I’ve always been more successful if with any diet ( or other change) is gradual.
Dogs are the same…..I think.
Defintely depends on the dog. The simple fact is…some are more sensitive than others. My parents have farm dogs that can eat anything, and I mean everything without consequence. My man was originally on raw & I changed him to air dried for a 12 day road trip. About 2 weeks after we got to our destination, I tried to change him back and it was disasterous. Being sick at 3am and all that comes with it.
If you think your dog can handle an immediate switch…great! Makes life simplier, but now I know that is not the case for me. My parents on the other hand, they can 🙂
Maybe not a definitive answer but I hope it helps 🙂
I will acknowledge that stress can also play a factor in what I am about to say, but at our shelter, many of the dogs would develop diarrhea when they first got there because the food was usually not what they ate at home. But, I do think it depends on the dog, because not all dogs got sick with the change in foods. It’s definitely an interesting question. I wonder what Lori Huston or Finch would say?
In my opinion the notion that dogs should eat the same food forever is entirely a creation of pet food companies and their marketing department. I am very suspect of the idea. It is a relatively new concept that has gained popularity with the rise in popularity of massed produced commercial pet food. There is no data whatsoever to support the “rule of thumb”. The only thing that supports the idea is pet food marketing and anecdotal statements by pet owners that had trouble switching food. I am not saying dogs do not have trouble switching. I am saying dogs have trouble switching because they do not change foods on a regular basis. So I would argue that the trouble pet owners experience is essentially a self fulfilling prophesy. In my experience the more variety a dog gets the easier it is to move from food to food. If a dog has eaten the same food for an extended period of time then the transition will be more difficult and take more time. Also if the transition is from a lower quality food with lots of fillers to a food that is much higher in meat content this can and does slow the initial transition. So the more you change the easier it is to change.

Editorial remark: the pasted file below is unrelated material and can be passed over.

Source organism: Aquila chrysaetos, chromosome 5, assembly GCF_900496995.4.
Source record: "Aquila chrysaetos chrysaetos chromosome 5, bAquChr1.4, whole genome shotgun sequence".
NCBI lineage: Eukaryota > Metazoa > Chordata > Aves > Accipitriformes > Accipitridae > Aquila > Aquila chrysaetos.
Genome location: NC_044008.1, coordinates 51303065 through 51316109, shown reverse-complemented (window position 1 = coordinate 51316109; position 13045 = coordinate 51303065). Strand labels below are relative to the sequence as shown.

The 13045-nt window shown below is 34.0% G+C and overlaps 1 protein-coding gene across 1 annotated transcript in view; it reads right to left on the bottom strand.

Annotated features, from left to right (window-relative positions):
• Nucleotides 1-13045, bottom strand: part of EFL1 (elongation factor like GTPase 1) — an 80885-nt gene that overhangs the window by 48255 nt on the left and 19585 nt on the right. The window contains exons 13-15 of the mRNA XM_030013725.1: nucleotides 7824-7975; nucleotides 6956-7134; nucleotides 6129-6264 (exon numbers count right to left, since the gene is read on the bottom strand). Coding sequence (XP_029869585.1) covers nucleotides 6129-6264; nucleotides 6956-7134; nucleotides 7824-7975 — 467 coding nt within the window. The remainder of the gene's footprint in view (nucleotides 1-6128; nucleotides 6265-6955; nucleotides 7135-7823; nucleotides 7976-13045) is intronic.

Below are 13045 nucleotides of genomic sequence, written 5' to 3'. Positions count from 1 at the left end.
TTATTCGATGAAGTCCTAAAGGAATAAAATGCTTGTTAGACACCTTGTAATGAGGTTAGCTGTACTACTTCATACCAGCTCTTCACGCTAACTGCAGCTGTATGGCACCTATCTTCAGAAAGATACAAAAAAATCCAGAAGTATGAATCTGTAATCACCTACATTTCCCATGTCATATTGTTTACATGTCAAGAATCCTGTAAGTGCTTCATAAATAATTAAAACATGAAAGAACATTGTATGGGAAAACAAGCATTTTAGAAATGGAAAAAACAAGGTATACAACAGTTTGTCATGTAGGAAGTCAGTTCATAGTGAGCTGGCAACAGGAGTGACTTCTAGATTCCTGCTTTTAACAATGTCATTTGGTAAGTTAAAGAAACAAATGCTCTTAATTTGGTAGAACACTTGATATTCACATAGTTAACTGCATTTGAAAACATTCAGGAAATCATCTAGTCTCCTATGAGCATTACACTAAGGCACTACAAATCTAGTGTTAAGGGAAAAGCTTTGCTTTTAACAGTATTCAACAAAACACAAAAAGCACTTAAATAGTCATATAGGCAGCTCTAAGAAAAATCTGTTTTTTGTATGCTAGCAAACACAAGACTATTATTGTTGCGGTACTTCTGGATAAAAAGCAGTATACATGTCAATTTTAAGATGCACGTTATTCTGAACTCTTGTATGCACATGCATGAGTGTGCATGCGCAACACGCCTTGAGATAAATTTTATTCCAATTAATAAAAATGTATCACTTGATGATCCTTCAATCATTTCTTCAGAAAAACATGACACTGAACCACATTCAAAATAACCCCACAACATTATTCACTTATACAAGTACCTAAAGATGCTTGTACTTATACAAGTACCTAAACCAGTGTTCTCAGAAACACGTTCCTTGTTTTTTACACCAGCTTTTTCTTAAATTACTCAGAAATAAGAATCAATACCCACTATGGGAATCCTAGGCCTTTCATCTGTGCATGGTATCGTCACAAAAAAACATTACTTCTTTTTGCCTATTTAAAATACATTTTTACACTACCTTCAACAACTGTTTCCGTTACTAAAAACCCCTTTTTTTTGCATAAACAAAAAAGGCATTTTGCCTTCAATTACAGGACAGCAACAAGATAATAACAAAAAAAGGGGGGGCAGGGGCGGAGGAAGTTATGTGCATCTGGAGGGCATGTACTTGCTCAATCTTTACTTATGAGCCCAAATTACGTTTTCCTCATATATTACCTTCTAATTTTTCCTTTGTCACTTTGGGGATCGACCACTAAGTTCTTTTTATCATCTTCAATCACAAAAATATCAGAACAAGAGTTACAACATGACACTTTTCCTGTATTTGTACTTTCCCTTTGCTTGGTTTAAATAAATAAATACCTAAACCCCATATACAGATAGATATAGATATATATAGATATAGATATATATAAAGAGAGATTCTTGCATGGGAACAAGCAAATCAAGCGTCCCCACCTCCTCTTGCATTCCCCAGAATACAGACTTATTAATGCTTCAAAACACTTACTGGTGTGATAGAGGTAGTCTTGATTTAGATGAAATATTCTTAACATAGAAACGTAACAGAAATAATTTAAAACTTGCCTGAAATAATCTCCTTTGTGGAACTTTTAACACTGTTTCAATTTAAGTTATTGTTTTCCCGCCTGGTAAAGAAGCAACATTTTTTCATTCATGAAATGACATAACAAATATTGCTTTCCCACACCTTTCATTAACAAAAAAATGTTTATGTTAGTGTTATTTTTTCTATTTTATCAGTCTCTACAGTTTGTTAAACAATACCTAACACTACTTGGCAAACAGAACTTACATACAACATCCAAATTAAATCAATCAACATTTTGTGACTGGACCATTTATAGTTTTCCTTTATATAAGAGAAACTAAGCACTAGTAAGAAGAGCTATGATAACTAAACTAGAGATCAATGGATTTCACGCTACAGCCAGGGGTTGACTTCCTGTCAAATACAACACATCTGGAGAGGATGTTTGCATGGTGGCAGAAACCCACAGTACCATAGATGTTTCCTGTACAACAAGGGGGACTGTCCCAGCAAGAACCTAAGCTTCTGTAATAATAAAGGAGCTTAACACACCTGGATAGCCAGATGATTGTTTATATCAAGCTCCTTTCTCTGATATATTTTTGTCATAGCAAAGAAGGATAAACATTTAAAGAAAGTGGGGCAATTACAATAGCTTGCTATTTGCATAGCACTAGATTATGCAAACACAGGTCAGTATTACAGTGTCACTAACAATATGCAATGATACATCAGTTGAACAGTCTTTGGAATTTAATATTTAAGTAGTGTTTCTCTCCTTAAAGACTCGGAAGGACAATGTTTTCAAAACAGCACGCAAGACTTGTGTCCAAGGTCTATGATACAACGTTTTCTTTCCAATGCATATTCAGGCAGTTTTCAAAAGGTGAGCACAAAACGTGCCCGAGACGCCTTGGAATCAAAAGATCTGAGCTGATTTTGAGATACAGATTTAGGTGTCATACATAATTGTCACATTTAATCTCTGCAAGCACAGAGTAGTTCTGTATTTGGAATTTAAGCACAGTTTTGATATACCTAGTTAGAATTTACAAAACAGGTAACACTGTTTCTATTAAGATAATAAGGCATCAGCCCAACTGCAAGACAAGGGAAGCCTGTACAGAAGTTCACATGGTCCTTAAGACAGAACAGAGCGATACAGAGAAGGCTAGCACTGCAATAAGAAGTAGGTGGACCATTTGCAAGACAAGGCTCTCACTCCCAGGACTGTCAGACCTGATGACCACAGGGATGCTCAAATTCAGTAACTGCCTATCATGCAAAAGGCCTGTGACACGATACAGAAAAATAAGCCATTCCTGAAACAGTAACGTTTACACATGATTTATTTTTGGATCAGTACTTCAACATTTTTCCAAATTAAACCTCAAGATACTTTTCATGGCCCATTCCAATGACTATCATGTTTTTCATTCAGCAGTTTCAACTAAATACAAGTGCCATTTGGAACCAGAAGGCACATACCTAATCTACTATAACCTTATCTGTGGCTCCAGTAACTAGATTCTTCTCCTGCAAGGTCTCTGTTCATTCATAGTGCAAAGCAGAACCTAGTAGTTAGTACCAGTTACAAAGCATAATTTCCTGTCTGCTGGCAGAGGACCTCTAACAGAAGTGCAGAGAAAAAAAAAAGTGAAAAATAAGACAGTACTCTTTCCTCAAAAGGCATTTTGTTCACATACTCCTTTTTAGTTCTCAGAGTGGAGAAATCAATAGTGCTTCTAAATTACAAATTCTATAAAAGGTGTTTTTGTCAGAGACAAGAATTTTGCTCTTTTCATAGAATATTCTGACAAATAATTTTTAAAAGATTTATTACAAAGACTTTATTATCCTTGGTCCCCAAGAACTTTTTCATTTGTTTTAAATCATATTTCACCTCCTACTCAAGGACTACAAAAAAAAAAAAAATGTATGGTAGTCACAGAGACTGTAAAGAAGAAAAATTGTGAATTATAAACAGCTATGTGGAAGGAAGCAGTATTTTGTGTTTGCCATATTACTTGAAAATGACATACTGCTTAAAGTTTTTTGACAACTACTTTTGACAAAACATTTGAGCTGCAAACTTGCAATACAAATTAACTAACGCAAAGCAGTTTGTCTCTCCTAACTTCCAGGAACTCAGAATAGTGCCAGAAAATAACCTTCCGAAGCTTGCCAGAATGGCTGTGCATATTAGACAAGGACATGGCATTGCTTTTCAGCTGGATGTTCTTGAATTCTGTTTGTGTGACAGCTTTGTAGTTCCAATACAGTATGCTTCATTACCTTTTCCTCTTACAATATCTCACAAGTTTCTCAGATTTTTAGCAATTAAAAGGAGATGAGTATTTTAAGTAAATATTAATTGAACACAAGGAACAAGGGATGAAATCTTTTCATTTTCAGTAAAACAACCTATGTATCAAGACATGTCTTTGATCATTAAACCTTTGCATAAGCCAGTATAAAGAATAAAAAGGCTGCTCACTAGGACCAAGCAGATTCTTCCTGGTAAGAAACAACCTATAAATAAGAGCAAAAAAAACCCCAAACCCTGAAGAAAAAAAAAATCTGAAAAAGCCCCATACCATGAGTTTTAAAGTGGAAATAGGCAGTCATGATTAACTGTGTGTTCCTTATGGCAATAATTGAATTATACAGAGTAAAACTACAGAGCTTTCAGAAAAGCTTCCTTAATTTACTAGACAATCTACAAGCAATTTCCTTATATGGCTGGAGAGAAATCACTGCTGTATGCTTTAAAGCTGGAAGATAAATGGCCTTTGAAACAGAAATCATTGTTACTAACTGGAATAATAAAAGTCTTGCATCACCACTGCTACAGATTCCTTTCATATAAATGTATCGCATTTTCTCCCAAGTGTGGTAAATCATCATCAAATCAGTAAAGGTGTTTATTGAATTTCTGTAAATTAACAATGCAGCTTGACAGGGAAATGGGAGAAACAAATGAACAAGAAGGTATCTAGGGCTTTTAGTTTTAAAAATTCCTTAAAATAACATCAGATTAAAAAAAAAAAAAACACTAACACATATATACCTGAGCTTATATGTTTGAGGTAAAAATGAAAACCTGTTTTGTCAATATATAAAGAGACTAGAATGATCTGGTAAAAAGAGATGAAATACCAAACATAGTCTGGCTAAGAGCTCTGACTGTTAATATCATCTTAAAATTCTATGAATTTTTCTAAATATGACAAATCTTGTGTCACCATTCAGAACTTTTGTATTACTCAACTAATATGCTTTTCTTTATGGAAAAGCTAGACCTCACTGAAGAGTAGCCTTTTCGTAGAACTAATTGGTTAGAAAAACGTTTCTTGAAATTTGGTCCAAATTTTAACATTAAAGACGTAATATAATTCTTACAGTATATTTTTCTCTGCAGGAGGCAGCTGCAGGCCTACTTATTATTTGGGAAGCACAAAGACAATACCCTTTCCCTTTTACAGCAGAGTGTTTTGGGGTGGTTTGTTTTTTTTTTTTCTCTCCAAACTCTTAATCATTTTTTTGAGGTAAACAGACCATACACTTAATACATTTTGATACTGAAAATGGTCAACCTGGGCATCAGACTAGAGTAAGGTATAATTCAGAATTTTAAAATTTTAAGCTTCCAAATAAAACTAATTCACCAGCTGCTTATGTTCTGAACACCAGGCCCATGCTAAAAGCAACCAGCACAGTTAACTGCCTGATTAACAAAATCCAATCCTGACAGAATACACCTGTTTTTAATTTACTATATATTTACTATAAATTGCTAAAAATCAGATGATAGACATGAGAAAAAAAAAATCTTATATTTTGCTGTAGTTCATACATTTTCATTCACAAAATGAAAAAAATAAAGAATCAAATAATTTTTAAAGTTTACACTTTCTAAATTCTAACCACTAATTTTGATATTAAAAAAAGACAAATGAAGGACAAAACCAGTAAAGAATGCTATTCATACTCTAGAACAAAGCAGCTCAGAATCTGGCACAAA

I think in general dogs should get a varied diet. I am a big believer in rotation and variety. I am not talking about just changing a formulation of the same brand. I am talking about changing everything, protein, carbs, and manufacturers on a regular basis.